The Well-Tempered Ear

Classical music: Vocal music, piano music and violin music of Norway – especially by Edvard Grieg — and other Scandinavian music will be explored and performed for FREE at Taliesin in Spring Green on Monday, July 14. | July 10, 2014

By Jacob Stockinger

The Ear’s loyal friend and good source Kent Mayfield, who brings classical music to rural areas of southwest and south-central Wisconsin, writes:

“Music for a Summer Evening” — the annual series of concerts sponsored by the Rural Musicians Forum — moves to the Hillside Theater (below) at architect Frank Lloyd Wright’s historic Taliesin compound on this coming Monday, July 14.

There is no admission charge for the concert. However, a free-will offering assists in underwriting the concert series.

taliesin_hillside2

The concert will feature “Songs of Norway,” an evening with the works of Norwegian composers, who capture the musical landscape of Norway in a haunting, tender way.

Pianist Michael Keller (below) joins University of Wisconsin-Madison soprano Mimmi Fulmer and University of Wisconsin-Stevens Point violinist Steven Bjella in this notable chamber music concert.

Michael Keller

Fulmer will open the concert with a piece that she remembers her grandmother, a Finnish immigrant, singing to her.

“I’m sure she sang several pieces,” she says, “but one song that remains a vivid memory is “Tuoll’ on mun kultani.” I sing it without accompaniment, just the way I remember her singing it, and it casts a spell every time. I feel as if I am channeling her voice and her experience of coming through Ellis Island, missing her home country, and connecting to Finland by singing the song.”

Fulmer (below) will also sing a winsome array of pieces by prominent composers of Norway.

mimmi fulmer headshot (2)

For his part, Madison pianist Michael Keller will focus on the works of Edvard Grieg (below). Grieg is best known for his Piano Concerto in A minor and Peer Gynt (which includes “Morning Mood,” “Anitra’s Dance” and “In the Hall of the Mountain King”). His solo piano works include his “Lyric Pieces” as well as longer, less folk music-inspired pieces like the Ballade.

The Ear likes the program a lot and finds it very appealing and welcome, despite the day being Bastille Day, which should celebrate France, the French and the French Revolution. The lovely and accessible music of Edvard Grieg is simply too often overlooked and underplayed, even on the radio.

Adds Mayfield: “It was said that Grieg painted the people, the scenery, and the moods of Norway in music. His use and development of Norwegian folk music in his own compositions put the music of Norway in the international spectrum, as well as helping develop a national identity. In many ways, Edvard Grieg is to Norway what George Washington is to America and William Shakespeare to England: his country’s most celebrated human icon.”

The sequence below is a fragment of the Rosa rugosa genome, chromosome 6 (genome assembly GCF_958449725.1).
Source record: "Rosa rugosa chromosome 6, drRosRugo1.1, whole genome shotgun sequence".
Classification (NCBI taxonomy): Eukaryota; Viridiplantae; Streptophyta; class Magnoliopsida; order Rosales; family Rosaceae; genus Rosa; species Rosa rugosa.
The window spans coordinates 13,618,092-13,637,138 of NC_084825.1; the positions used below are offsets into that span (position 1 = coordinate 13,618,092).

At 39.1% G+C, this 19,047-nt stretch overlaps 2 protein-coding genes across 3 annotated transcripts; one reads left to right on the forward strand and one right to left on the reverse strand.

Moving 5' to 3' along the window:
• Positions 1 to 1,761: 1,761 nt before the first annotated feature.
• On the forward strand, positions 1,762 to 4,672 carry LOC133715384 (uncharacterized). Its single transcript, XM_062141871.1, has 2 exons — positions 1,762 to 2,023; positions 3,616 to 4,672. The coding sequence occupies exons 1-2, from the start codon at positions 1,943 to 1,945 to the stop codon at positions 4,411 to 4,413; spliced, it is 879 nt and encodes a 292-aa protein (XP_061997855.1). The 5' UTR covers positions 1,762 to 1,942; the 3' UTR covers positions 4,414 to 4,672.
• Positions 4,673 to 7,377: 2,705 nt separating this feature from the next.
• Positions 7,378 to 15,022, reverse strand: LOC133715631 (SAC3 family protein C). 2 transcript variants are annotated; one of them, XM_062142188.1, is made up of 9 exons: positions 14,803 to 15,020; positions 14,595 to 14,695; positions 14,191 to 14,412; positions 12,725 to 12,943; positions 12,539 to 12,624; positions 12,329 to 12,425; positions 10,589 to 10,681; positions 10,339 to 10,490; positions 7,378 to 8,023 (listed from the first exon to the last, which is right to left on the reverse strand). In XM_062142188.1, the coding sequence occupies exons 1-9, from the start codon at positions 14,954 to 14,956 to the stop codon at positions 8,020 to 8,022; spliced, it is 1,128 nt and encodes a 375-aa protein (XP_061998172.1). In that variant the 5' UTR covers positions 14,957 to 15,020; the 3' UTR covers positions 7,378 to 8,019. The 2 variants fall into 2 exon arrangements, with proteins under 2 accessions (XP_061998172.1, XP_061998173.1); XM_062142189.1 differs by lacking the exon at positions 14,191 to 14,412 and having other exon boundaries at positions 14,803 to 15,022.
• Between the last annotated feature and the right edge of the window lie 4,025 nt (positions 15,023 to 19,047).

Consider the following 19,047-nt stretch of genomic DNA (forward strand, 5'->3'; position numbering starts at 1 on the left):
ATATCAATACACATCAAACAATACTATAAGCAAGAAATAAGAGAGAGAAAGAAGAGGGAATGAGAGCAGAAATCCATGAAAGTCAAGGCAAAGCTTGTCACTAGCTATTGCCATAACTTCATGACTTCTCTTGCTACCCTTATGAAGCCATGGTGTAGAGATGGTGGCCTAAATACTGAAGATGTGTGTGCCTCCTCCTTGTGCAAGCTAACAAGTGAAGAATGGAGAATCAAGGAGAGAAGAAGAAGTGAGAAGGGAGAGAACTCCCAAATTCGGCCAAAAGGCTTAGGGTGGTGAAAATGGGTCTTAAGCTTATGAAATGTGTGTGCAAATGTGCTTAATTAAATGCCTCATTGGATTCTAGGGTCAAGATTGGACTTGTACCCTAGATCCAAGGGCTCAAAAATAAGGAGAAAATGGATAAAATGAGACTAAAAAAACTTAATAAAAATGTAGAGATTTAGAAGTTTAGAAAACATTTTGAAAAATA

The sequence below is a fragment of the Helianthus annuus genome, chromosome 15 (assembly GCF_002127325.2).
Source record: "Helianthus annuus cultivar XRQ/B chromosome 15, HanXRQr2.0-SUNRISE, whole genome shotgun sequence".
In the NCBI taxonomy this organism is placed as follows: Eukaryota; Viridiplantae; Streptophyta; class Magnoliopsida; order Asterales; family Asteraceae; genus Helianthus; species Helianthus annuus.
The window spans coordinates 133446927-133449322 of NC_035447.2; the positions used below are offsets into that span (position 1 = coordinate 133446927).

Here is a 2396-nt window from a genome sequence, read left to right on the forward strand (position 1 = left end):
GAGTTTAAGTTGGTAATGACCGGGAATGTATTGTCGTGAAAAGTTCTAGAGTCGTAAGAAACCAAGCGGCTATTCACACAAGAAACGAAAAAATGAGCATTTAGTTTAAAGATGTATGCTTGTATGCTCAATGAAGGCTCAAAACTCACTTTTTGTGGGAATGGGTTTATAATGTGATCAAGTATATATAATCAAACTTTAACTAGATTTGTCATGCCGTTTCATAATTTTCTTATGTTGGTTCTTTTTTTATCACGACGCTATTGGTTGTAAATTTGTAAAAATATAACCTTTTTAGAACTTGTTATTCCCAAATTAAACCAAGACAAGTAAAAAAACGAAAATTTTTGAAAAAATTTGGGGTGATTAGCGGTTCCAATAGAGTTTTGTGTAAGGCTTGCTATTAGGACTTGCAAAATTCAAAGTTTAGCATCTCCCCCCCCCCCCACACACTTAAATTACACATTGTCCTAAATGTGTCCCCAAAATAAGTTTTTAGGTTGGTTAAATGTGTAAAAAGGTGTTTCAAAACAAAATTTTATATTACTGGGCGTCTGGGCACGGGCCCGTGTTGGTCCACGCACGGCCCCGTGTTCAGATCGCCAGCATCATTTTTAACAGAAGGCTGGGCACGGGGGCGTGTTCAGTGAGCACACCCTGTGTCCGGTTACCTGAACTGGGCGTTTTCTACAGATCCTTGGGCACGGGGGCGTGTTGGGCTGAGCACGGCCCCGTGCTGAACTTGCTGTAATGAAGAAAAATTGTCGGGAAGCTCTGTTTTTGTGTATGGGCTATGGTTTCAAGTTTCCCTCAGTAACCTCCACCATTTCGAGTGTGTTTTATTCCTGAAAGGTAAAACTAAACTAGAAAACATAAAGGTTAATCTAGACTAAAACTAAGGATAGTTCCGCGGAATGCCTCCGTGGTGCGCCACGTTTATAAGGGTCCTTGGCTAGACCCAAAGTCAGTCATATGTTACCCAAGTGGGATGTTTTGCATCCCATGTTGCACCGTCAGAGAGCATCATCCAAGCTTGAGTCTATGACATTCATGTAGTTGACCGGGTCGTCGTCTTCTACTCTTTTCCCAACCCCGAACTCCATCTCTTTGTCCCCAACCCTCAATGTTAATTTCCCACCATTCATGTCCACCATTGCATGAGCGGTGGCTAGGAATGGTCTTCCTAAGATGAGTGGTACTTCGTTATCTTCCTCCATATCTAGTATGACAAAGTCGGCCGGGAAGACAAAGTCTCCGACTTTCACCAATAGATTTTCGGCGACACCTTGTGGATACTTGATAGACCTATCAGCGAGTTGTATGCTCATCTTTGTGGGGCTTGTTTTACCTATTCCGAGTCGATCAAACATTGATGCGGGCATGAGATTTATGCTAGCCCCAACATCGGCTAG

edvard grieg

“To close the program, Keller will be joined by violinist Steven Bjella (below) with the Sonata No. 2 in G major Op. 13 for violin and piano, which allows Grieg’s unique and colorful character to shine through with great power and elegance.” (You can listen to the haunting violin sonata played by violinist Vadim Repin and pianist Nikolai Lugansky in a YouTube video at the bottom.)

steven bjella norway

In all, the concert promises to be a moving tribute to Edvard Grieg and his fellow Scandinavian composers in the unique architectural space at Taliesin’s Hillside Theater. The theater is located at 6604 State Highway 23, in Spring Green near the Wisconsin River. The concert begins at 7:30 p.m. Seating is limited.

For more information, visit www.ruralmusiciansforum.org OR contact Kent Mayfield, artistic director, at ruralmusiciansforum@yahoo.com.


2 Comments »

  1. Jacob, on the strength of your blog I spent a $5 parking fee yesterday to attend the Concert on the Square to hear the young woman do the Rachmaninoff No. 1. The crowding was bad enough but it turned into a Bait & Switch. The WCO never played. They were replaced by some pop outfit from Toronto. What a disappointment. But thanks for the dope on the Taliesin concert. I’ve been there once before & will likely attend the Aug. 12th program. Thanks for all you do.

    Comment by buppanasu — July 10, 2014 @ 7:17 am

    • The Rachmaninoff concerto was indeed played at the opening concert the last week of June, and it was performed quite beautifully.
      I think you got the dates confused.
      Sorry for the hassles you went through.
      You can check program at the WCO website.
      Maybe see you at Taliesin n Monday.
      It IS an appealing program in an appealing setting.
      Best,
      Jake

      Comment by welltemperedear — July 10, 2014 @ 1:33 pm


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